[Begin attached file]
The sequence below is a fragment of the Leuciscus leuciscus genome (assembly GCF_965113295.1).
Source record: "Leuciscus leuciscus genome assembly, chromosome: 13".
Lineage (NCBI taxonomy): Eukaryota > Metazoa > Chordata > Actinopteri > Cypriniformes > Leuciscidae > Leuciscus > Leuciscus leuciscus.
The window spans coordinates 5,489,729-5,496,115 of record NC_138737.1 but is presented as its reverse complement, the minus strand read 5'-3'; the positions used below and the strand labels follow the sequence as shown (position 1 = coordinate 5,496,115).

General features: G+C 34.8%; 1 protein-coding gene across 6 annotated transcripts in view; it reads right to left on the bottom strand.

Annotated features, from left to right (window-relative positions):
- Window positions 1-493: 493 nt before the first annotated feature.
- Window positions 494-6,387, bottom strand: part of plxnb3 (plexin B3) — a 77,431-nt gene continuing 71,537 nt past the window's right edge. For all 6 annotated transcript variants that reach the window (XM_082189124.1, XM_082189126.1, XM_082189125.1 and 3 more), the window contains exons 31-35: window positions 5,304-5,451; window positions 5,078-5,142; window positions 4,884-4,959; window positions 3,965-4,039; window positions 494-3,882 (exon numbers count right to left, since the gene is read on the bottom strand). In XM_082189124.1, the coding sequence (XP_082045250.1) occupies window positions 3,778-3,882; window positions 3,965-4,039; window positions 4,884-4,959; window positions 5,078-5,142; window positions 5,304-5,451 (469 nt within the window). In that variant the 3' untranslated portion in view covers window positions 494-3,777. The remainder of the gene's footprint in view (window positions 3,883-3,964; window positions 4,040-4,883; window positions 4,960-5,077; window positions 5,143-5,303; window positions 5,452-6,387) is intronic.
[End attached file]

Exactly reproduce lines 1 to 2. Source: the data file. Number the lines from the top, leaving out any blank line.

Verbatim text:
The sequence below is a fragment of the Leuciscus leuciscus genome (assembly GCF_965113295.1).
Source record: "Leuciscus leuciscus genome assembly, chromosome: 13".